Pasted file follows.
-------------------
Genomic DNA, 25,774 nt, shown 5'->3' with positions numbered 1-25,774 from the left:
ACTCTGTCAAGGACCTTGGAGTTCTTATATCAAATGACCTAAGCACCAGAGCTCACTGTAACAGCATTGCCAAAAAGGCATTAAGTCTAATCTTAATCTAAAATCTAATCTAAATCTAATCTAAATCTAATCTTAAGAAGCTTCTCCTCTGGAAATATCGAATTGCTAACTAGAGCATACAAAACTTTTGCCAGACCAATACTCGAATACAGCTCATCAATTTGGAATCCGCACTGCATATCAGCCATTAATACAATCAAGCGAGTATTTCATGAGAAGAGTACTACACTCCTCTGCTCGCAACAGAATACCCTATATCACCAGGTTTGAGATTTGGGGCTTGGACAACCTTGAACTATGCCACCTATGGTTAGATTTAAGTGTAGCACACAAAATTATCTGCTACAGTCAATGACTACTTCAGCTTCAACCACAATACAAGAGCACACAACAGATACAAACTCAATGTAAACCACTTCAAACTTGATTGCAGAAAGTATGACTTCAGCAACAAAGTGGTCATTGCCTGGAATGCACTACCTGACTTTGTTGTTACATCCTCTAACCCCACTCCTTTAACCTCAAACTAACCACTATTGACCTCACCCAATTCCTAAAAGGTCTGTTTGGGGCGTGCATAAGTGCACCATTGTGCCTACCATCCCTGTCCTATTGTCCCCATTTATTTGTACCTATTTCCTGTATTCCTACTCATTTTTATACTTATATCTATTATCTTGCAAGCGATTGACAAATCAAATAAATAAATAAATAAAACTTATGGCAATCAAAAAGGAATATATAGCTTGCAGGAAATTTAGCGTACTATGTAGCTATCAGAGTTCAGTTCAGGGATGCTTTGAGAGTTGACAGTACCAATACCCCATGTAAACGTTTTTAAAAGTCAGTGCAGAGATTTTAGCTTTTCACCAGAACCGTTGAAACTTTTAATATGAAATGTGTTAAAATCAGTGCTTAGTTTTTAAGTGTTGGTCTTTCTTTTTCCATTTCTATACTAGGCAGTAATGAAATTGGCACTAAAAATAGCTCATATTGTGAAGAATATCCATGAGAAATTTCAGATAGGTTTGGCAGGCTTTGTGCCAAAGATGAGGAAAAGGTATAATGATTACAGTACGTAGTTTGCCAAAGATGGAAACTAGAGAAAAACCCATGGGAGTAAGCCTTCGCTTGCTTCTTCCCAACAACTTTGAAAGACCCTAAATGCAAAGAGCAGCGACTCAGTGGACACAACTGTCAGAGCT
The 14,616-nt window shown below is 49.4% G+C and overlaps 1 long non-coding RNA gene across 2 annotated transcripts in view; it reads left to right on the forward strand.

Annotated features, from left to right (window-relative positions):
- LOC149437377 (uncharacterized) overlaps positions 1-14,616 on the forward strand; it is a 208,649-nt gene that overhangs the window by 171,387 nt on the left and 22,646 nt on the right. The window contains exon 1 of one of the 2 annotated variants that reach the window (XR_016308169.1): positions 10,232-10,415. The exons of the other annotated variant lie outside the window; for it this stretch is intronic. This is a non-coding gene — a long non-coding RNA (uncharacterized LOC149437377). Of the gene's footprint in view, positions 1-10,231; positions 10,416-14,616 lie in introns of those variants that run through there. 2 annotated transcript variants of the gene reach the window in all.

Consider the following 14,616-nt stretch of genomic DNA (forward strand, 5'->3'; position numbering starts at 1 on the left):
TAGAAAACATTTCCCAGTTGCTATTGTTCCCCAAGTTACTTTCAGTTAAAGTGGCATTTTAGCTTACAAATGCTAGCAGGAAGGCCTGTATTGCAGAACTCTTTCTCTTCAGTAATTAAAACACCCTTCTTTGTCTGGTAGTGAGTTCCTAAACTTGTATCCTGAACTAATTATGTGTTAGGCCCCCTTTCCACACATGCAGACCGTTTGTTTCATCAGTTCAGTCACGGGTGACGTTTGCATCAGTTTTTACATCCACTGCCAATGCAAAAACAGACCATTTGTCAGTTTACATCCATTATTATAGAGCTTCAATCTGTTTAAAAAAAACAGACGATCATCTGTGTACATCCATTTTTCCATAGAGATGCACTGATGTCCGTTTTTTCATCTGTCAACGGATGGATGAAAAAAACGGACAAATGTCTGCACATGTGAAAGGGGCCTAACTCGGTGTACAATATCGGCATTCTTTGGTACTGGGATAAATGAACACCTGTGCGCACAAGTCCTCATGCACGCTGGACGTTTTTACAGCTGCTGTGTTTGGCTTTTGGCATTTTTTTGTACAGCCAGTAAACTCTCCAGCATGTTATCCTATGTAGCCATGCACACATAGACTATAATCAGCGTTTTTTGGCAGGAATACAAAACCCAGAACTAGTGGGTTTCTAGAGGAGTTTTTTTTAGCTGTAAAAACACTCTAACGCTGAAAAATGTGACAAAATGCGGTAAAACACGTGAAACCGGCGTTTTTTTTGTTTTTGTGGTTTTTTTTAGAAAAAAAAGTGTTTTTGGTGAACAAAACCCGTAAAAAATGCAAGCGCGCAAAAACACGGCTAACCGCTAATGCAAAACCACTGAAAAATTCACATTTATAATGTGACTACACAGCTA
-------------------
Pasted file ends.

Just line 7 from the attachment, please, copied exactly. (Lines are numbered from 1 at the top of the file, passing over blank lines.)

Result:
TAGAAAACATTTCCCAGTTGCTATTGTTCCCCAAGTTACTTTCAGTTAAAGTGGCATTTTAGCTTACAAATGCTAGCAGGAAGGCCTGTATTGCAGAACTCTTTCTCTTCAGTAATTAAAACACCCTTCTTTGTCTGGTAGTGAGTTCCTAAACTTGTATCCTGAACTAATTATGTGTTAGGCCCCCTTTCCACACATGCAGACCGTTTGTTTCATCAGTTCAGTCACGGGTGACGTTTGCATCAGTTTTTACATCCACTGCCAATGCAAAAACAGACCATTTGTCAGTTTACATCCATTATTATAGAGCTTCAATCTGTTTAAAAAAAACAGACGATCATCTGTGTACATCCATTTTTCCATAGAGATGCACTGATGTCCGTTTTTTCATCTGTCAACGGATGGATGAAAAAAACGGACAAATGTCTGCACATGTGAAAGGGGCCTAACTCGGTGTACAATATCGGCATTCTTTGGTACTGGGATAAATGAACACCTGTGCGCACAAGTCCTCATGCACGCTGGACGTTTTTACAGCTGCTGTGTTTGGCTTTTGGCATTTTTTTGTACAGCCAGTAAACTCTCCAGCATGTTATCCTATGTAGCCATGCACACATAGACTATAATCAGCGTTTTTTGGCAGGAATACAAAACCCAGAACTAGTGGGTTTCTAGAGGAGTTTTTTTTAGCTGTAAAAACACTCTAACGCTGAAAAATGTGACAAAATGCGGTAAAACACGTGAAACCGGCGTTTTTTTTGTTTTTGTGGTTTTTTTTAGAAAAAAAAGTGTTTTTGGTGAACAAAACCCGTAAAAAATGCAAGCGCGCAAAAACACGGCTAACCGCTAATGCAAAACCACTGAAAAATTCACATTTATAATGTGACTACACAGCTA